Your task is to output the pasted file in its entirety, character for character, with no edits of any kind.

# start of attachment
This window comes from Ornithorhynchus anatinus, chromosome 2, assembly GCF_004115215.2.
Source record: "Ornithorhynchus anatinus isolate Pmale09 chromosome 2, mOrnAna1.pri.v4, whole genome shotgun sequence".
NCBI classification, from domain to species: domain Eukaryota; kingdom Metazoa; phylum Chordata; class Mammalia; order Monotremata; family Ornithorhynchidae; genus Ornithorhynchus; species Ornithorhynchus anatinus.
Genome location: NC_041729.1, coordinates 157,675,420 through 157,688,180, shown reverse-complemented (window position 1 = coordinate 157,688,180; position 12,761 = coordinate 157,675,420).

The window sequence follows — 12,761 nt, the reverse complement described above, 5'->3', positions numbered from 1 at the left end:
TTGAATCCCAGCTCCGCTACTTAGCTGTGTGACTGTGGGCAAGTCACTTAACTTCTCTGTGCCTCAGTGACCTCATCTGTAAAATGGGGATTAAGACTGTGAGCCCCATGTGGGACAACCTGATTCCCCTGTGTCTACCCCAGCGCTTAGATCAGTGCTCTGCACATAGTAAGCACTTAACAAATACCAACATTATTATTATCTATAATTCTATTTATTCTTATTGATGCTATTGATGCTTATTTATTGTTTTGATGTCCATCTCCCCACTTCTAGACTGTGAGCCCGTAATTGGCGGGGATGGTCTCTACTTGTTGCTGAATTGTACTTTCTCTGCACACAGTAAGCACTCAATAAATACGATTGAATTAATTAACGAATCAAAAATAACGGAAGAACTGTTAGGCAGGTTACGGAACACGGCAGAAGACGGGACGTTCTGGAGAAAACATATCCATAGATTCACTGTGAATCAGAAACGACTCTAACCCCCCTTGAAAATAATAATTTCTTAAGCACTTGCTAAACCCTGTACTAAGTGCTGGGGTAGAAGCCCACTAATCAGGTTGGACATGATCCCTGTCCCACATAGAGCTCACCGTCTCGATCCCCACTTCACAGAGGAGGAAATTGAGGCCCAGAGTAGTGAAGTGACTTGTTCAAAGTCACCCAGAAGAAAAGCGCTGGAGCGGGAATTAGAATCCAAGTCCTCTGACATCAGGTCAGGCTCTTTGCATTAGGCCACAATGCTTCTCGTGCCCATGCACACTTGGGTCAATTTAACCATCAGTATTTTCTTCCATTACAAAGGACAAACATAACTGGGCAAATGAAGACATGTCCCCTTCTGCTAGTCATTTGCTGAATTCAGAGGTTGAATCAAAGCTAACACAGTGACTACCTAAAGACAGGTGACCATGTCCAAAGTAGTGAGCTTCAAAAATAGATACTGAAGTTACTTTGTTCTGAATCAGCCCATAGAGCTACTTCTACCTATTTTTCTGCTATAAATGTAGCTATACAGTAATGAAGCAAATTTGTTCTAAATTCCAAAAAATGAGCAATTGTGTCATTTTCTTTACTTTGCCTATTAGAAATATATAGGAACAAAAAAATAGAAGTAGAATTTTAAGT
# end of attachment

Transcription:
This window comes from Ornithorhynchus anatinus, chromosome 2, assembly GCF_004115215.2.
Source record: "Ornithorhynchus anatinus isolate Pmale09 chromosome 2, mOrnAna1.pri.v4, whole genome shotgun sequence".
NCBI classification, from domain to species: domain Eukaryota; kingdom Metazoa; phylum Chordata; class Mammalia; order Monotremata; family Ornithorhynchidae; genus Ornithorhynchus; species Ornithorhynchus anatinus.
Genome location: NC_041729.1, coordinates 157,675,420 through 157,688,180, shown reverse-complemented (window position 1 = coordinate 157,688,180; position 12,761 = coordinate 157,675,420).

The window sequence follows — 12,761 nt, the reverse complement described above, 5'->3', positions numbered from 1 at the left end:
TTGAATCCCAGCTCCGCTACTTAGCTGTGTGACTGTGGGCAAGTCACTTAACTTCTCTGTGCCTCAGTGACCTCATCTGTAAAATGGGGATTAAGACTGTGAGCCCCATGTGGGACAACCTGATTCCCCTGTGTCTACCCCAGCGCTTAGATCAGTGCTCTGCACATAGTAAGCACTTAACAAATACCAACATTATTATTATCTATAATTCTATTTATTCTTATTGATGCTATTGATGCTTATTTATTGTTTTGATGTCCATCTCCCCACTTCTAGACTGTGAGCCCGTAATTGGCGGGGATGGTCTCTACTTGTTGCTGAATTGTACTTTCTCTGCACACAGTAAGCACTCAATAAATACGATTGAATTAATTAACGAATCAAAAATAACGGAAGAACTGTTAGGCAGGTTACGGAACACGGCAGAAGACGGGACGTTCTGGAGAAAACATATCCATAGATTCACTGTGAATCAGAAACGACTCTAACCCCCCTTGAAAATAATAATTTCTTAAGCACTTGCTAAACCCTGTACTAAGTGCTGGGGTAGAAGCCCACTAATCAGGTTGGACATGATCCCTGTCCCACATAGAGCTCACCGTCTCGATCCCCACTTCACAGAGGAGGAAATTGAGGCCCAGAGTAGTGAAGTGACTTGTTCAAAGTCACCCAGAAGAAAAGCGCTGGAGCGGGAATTAGAATCCAAGTCCTCTGACATCAGGTCAGGCTCTTTGCATTAGGCCACAATGCTTCTCGTGCCCATGCACACTTGGGTCAATTTAACCATCAGTATTTTCTTCCATTACAAAGGACAAACATAACTGGGCAAATGAAGACATGTCCCCTTCTGCTAGTCATTTGCTGAATTCAGAGGTTGAATCAAAGCTAACACAGTGACTACCTAAAGACAGGTGACCATGTCCAAAGTAGTGAGCTTCAAAAATAGATACTGAAGTTACTTTGTTCTGAATCAGCCCATAGAGCTACTTCTACCTATTTTTCTGCTATAAATGTAGCTATACAGTAATGAAGCAAATTTGTTCTAAATTCCAAAAAATGAGCAATTGTGTCATTTTCTTTACTTTGCCTATTAGAAATATATAGGAACAAAAAAATAGAAGTAGAATTTTAAGT